By Mike Zolczer, Hearing Healthcare Professional, Firearm Enthusiast
With the Hearing Protection Act gaining steam and attention, everyone is getting excited about the prospect of being able to legally own suppressors without investing outlandish amounts of time and money to get their hands on them. Who can blame them?!?! (I’ve got a .308 waiting patiently for one myself, see left). With benefits such as reduced noise levels, improved accuracy due to the associated reduction of flinch due to anticipation of said noise levels, and the appeal of having gun ranges be “better neighbors”, it’s hard not to see the attraction.
As an avid firearm enthusiast and hearing healthcare professional, I thought it would be a good idea to discuss what this all means where our hearing is concerned.
How loud ARE my guns?
In understanding the benefits offered by having a suppressed firearm, first we have to look at why firearms can be harmful to our ears in the first place. Noise becomes harmful to our hearing at around 85 decibels (dB). Momentary exposure to noise levels of 140 dB or greater can permanently damage our hearing, people who use firearms are more susceptible to hearing loss than those who do not. The American Speech-Language-Hearing-Association published an article written by Michael Stewart, PhD, CCC-A, Professor of Audiology, Central Michigan University that explains common noise levels during firearm use:
“A small .22-caliber rifle can produce noise around 140 dB, while big-bore rifles and pistols can produce sound over 175 dB. Firing guns in a place where sounds can reverberate or bounce off walls and other structures can make noises louder and increase the risk of hearing loss. Also, adding muzzle brakes or other modifications can make the firearm louder.”
Professor Stewart does a great job of illustrating just how damaging firearms can be on an unprotected ear. In my tenure as a hearing healthcare professional I have seen countless cases of firearm related hearing loss impacting everyone from hunters and target shooters, to extreme cases where hearing loss is severely impacting our military Veterans.
Once I get my suppressor I don’t need hearing protection, right?
Not necessarily. Now that we know just how damaging un-suppressed shooting can be, let’s discuss what impact a noise suppressor really makes in protecting our hearing.
Tom McHale published an article on OUTDOORHUB that aims at correcting some commonly held misconceptions about suppressors and what they actually do. The first misconception he tackles is that the term “Silencer” is wildly inaccurate. Next he illustrates how much impact a suppressor has on a 1911 handgun (about 162 dB not suppressed when firing a 230-grain .45 ACP):
“Putting a suppressor on that 1911 will reduce the sound to somewhere around 133 dB. That’s below the OSHA maximum exposure level for an “impulse noise.” But you don’t want to expose your ears to a continuous barrage of 133-dB noise, either.”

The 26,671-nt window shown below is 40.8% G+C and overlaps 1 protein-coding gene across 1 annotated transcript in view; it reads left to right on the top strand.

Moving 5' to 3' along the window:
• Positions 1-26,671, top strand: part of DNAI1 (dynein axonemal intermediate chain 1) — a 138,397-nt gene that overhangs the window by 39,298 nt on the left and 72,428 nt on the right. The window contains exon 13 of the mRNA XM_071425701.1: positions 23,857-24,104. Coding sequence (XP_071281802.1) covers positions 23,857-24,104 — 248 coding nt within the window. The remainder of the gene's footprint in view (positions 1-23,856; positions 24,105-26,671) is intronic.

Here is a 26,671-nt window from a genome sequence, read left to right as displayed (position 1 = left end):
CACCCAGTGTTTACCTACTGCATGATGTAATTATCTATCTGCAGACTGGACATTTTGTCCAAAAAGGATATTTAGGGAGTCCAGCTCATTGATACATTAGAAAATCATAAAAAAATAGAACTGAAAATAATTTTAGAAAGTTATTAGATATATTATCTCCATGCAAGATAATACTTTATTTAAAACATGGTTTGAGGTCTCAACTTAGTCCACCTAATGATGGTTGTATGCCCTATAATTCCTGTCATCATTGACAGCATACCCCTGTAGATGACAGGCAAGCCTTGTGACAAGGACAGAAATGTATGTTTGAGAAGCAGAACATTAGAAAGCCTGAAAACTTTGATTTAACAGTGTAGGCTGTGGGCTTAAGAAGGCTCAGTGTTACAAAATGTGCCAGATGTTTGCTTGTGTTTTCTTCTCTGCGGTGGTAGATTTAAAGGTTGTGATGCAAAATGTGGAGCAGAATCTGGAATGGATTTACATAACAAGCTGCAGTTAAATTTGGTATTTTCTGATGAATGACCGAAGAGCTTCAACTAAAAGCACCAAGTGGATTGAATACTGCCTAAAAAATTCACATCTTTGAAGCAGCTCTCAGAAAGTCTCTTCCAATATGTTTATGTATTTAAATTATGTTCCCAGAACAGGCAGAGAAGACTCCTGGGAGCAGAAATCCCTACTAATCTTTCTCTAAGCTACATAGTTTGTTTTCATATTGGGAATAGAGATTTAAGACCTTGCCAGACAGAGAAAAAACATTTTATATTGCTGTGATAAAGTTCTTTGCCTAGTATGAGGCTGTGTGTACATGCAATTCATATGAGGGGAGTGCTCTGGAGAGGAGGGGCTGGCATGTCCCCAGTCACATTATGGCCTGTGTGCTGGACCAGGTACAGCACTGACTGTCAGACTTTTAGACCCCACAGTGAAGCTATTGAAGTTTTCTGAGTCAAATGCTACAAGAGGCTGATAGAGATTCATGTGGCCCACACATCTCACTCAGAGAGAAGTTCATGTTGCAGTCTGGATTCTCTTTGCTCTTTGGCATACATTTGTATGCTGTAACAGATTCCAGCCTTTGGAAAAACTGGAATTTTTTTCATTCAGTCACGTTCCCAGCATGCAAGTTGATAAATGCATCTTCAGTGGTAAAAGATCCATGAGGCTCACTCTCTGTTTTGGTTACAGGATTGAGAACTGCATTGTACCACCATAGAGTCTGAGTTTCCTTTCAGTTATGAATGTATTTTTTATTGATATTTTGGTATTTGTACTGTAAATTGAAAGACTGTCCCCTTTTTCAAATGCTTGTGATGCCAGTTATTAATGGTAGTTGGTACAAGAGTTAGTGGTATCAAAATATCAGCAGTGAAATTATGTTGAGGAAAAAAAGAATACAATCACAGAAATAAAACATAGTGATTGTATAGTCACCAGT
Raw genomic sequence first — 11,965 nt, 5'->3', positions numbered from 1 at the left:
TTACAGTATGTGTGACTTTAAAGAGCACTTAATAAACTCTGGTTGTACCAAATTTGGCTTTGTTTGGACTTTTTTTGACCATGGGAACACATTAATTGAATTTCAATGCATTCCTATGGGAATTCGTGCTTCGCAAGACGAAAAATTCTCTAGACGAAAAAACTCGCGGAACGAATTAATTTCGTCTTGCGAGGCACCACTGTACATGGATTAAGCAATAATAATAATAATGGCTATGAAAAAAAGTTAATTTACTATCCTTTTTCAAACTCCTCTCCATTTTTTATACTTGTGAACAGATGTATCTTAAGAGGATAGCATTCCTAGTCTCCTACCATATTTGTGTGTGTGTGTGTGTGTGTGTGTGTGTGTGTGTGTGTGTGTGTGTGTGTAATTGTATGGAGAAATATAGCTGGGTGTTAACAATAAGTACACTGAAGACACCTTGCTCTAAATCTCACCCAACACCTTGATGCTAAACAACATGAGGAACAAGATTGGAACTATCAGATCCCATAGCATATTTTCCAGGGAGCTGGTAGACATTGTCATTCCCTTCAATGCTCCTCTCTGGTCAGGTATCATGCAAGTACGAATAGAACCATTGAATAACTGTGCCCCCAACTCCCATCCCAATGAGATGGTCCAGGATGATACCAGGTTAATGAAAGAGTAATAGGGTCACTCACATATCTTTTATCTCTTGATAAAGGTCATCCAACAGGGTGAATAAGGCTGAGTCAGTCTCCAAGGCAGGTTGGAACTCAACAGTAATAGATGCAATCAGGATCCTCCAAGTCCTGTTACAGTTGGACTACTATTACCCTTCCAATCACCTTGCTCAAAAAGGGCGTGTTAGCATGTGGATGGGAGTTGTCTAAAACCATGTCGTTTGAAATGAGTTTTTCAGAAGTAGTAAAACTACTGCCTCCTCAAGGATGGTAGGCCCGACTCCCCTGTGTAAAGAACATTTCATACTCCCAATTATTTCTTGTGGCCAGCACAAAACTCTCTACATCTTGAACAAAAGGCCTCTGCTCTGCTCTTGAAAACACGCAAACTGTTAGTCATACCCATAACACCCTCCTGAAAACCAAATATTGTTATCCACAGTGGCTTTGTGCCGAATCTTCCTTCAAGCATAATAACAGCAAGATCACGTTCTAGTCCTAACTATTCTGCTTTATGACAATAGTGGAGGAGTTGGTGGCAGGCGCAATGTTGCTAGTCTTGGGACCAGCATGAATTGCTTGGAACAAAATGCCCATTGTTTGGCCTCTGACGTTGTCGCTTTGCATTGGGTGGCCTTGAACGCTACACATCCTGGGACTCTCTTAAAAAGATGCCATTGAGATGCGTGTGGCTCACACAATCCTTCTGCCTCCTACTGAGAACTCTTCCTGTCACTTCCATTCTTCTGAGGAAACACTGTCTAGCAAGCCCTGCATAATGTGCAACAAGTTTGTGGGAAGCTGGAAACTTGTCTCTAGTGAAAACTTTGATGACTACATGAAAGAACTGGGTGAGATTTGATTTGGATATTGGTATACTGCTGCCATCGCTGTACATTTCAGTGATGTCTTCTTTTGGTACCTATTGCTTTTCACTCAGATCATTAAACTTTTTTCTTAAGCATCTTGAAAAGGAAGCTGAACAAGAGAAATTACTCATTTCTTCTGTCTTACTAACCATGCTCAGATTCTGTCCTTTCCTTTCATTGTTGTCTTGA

Knowing that damage to our hearing can start at around 85 dB (and that none of us are likely to fire just one or two shots at a time in our lifetime), we can safely assume that 133 dB is going to do some damage - especially over prolonged exposure.
So, while a suppressor may not reduce the decibel level enough to keep most firearms from being harmful to your hearing, it is not a bad start. What it definitely should not be, however, your one solution for your hearing protection needs. As illustrated with the 1911 above, additional protection is still needed to bring the decibels down to safe levels.
How do I know if I am protected appropriately?
Odds are, if you’re a modern day firearms enthusiast, or have spent any time at the range, the idea of hearing protection isn’t new to you. You may already be using “one size fits nobody” foam plugs or a variety of over the ear muffs. You may have outgrown those, and have had custom plugs made or even started using digital earplugs or muffs. However, how do you know if you’re getting enough protection?
Hunters and range instructors will most likely prefer custom electronic hearing protection as they need to have constant situational awareness while maintaining safe sound levels. Whereas the occasional skeet shooter or weekend sport shooter may prefer basic custom foam plugs or basic muffs or cans. I, myself prefer custom in-ear hearing protection because it seals properly, and doesn’t get in the way when I am shooting the aforementioned .308.
Once you get your suppressor will you still need hearing protection? Absolutely. While having less restrictive access to shooting suppressed is a great thing, and a step in the right direction hearing-wise, it will enable your choice of hearing protection to be more effective and make your shooting experience more pleasurable.
Your ears are fragile organs, if you treat them right with the proper choice of hearing protection, you’ll maintain good, healthy hearing for years to come!